millions were turned upon them, the kindling wrath of the crown was flashing before them, the anathemas of tyranny were pronounced against them. But they still resolved to go on. Liberty or death had become the watchword—the hallowed fire of freedom had warmed their bosoms and impelled them to action. After an address to the throne of grace, they commenced their proceedings by appointing Peyton Randolph, of Virginia, president of their body. A deep and solemn silence ensued, each member appealing to heaven for aid and direction. At length Patrick Henry rose-echo lingered to catch a sound. With the eloquence of a Demosthenes, the philosophy of a Socrates, the justice of an Aristides, and the wisdom of a Solon, he took a broad, impartial, and expansive view of the past, the present, and the future ; exhibited, in their true light, the relations between the mother country and her distant colonies; unveiled the designs of the base and unprincipled ministry that claimed the high and unwarranted prerogative of wielding an iron sceptre over America, and of reducing her sons to unconditional submission, and painted in the most vivid and lively colours, a nation's rights and a nation's wrongs. The dignity and calmness of his manner, the clearness of his logic, the force of his eloquence, and the solemnity of his voice and countenance, combined to inspire an admiration and awe, until then unknown to the astonished audience. On that occasion, his powers of thought seemed supernatural. He seemed commissioned by Heaven to rouse his countrymen to a sense of approaching danger. He sat down amidst repeated bursts of applause, the acknowledged Demosthenes of the new world, the most powerful orator of his day and generation.

The succeeding year he was a member of the convention of Virginia that convened at Richmond, where he proposed immediate measures of defence, sufficient to repel any invasion from the mother country. In this he was strenuously opposed by several of the most influential members, who still felt a disposition to cringe to royal power.

That power, based as it was upon wrongs and injury, Patrick Henry held in utter contempt. His dauntless soul soared above the trappings of a crown, backed by military pomp and show, and looked for rest only in the goal of liberty.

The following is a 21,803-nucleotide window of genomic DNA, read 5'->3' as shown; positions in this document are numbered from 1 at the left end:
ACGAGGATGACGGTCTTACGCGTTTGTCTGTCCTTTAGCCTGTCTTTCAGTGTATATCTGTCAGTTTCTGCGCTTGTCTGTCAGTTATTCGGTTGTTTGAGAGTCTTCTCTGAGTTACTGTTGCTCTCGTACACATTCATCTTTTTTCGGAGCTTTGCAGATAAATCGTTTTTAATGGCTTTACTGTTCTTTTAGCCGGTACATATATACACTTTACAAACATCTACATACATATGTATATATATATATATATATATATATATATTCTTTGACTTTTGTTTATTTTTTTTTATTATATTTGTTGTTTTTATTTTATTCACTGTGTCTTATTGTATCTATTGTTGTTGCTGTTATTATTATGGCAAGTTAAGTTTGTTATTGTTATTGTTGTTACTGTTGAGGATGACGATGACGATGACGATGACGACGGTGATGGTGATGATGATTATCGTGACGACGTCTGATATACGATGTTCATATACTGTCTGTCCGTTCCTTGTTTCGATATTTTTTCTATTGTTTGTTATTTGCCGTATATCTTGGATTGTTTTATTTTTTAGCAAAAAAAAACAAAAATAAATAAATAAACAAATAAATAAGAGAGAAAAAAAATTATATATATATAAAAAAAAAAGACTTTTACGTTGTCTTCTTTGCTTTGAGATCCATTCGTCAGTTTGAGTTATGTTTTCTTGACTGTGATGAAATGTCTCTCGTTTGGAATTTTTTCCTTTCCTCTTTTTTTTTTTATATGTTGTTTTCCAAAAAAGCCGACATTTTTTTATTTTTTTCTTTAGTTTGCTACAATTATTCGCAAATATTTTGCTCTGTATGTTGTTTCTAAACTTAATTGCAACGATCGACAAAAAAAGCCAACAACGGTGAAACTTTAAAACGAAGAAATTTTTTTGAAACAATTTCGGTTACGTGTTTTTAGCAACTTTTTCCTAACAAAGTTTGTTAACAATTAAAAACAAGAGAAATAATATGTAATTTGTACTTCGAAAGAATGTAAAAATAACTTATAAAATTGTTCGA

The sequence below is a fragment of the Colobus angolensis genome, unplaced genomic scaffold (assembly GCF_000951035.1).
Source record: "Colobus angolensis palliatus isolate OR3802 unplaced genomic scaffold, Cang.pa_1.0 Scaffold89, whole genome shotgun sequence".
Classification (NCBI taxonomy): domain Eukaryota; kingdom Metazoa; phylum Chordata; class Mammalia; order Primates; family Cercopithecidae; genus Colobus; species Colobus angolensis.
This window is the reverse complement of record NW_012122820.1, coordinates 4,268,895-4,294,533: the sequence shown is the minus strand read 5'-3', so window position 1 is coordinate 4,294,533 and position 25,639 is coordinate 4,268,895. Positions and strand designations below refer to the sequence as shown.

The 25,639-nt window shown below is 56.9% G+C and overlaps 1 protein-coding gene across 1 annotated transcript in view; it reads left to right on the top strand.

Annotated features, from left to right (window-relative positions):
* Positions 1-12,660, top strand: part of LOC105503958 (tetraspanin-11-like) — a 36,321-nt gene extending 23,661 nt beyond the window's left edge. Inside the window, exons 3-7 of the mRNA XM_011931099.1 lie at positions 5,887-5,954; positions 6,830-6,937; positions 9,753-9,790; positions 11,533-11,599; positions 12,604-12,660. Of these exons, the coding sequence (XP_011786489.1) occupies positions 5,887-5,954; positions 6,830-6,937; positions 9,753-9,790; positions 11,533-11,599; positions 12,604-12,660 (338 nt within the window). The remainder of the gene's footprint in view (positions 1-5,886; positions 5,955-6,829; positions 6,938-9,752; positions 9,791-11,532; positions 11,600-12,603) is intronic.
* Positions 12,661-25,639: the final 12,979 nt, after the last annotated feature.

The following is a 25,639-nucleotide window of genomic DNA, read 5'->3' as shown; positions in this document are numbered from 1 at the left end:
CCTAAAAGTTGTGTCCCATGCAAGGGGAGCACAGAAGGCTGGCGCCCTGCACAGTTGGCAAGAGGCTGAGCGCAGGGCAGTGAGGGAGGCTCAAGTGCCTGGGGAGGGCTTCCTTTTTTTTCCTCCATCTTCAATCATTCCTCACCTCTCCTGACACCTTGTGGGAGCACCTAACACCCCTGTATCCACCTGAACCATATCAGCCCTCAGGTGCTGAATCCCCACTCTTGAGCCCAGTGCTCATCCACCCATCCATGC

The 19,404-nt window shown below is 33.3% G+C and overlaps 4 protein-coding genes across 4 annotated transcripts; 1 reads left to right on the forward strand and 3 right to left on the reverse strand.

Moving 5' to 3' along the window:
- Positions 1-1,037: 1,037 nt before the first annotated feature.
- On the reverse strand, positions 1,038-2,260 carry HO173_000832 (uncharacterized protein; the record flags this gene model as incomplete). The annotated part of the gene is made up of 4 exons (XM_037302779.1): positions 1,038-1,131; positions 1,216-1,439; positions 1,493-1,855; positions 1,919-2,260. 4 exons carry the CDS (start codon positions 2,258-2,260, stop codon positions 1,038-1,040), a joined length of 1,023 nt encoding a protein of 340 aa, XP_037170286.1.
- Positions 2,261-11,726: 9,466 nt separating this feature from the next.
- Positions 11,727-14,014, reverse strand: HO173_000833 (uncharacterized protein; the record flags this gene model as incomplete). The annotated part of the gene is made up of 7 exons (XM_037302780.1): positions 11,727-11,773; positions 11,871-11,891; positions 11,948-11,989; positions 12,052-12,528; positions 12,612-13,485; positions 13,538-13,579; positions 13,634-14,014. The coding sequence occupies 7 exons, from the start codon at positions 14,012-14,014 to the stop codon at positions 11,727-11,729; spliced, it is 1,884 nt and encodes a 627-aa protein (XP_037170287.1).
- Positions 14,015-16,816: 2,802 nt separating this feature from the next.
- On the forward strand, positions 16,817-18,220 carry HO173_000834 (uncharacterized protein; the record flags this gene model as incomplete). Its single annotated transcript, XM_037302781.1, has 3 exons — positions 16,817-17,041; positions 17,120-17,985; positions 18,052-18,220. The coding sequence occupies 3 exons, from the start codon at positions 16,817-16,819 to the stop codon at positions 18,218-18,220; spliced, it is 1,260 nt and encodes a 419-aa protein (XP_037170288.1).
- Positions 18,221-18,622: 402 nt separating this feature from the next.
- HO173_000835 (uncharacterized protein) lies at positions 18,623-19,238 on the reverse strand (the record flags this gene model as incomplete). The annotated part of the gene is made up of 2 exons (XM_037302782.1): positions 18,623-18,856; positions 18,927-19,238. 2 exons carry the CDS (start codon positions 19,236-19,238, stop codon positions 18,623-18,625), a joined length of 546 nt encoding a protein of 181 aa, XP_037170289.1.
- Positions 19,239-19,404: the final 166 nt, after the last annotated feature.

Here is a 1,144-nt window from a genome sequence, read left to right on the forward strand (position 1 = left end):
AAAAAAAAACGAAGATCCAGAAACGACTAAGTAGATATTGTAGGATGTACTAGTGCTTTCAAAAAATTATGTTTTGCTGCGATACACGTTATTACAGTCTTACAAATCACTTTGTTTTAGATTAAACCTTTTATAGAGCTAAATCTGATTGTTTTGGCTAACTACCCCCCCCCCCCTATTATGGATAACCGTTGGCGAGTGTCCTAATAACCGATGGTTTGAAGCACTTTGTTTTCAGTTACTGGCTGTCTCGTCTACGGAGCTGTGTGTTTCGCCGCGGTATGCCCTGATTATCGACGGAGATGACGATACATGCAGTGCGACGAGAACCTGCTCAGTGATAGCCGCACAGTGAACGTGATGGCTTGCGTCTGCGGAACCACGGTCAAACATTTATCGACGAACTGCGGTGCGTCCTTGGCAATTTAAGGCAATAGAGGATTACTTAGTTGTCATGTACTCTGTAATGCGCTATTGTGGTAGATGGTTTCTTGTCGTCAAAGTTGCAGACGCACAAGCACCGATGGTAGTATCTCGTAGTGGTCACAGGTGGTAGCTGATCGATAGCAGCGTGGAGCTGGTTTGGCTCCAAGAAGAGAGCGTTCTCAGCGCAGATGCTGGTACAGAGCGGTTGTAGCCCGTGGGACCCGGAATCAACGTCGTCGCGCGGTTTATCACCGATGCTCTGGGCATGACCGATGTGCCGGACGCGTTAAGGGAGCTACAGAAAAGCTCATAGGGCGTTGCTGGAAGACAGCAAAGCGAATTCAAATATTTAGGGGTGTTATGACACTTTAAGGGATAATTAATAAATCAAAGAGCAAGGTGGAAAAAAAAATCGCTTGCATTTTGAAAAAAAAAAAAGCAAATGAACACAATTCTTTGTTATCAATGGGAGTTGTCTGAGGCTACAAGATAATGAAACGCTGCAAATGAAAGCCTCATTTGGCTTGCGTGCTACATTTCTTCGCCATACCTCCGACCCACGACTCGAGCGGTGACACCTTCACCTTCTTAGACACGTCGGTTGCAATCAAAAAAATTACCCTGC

The following extract from his speech in that con-vention, will best convey a correct idea of his feelings and emotions, deeply felt and strongly told :

“Mr. President, It is natural for man to indulge in the illusions of hope. We are apt to shut our eyes against a painful truth, and listen to the song of that syren, till she transforms us into beasts. Is this the part of wise men engaged in a great and arduous struggle for liberty? Are we disposed to be of the number of those who, having eyes, see not, and having ears, hear not the things that so nearly concern their temporal salvation ? For my part, whatever anguish of spirit it may cost, I am willing to know the whole truth—to know the worst and provide for it.

“ I have but one lamp to guide my feet, and that is the lamp of experience. I know of no way of judging the future but by the past. Judging from the past, I wish to know what there has been in the conduct of the British ministry for the last ten years to justify those hopes with which gentlemen are pleased to solace themselves and the house? Is it that insidious smile with which our petition has lately been receiv

ed? Trust it not, sir ; it will prove a snare to your feet. Suffer not yourselves to be betrayed by a kiss. Ask yourselves how this gracious reception of our petition comports with those warlike preparations that cover our waters and darken our land. Are fleets and armies necessary to a work of love and reconciliation ? Have we shown ourselves so unwilling to be reconciled, that force must be called in to win back our love? Let us not deceive ourselves, sir. These are the implements of war and subjugation—the last arguments to which kings resort. I ask gentlemen, sir, what means this martial array, if its purpose be not to force us to submission? Can gentlemen assign any other possible motive for it? Has Great Britain any enemy in this quarter of the world to call for all this accumulation of navies and armies? No, sir, she has none. They are meant for us—they can be meant for no other. They are sent over to bind and rivet upon us those chains which the British ministry have been so long forging. And what have we to oppose to them? Shall we try argument ? Sir, we have been trying that for the last ten years. Have we any thing new to offer upon the subject ? Nothing. We have held the subject up in every light of which it is capable, but it has been all in vain. Shall we resort to entreaty and humble supplication? What terms shall we find which have not already been exhausted? Let us not, I beseech you, sir, deceive ourselves longer. Sir, we have done every thing that could be done to avert the storm that is coming on. We have petitioned—we have remonstrated—we have supplicated -we have prostrated ourselves before the throne, and have implored its interposition to arrest the tyrannical hands of the ministry and parliament. Our petitions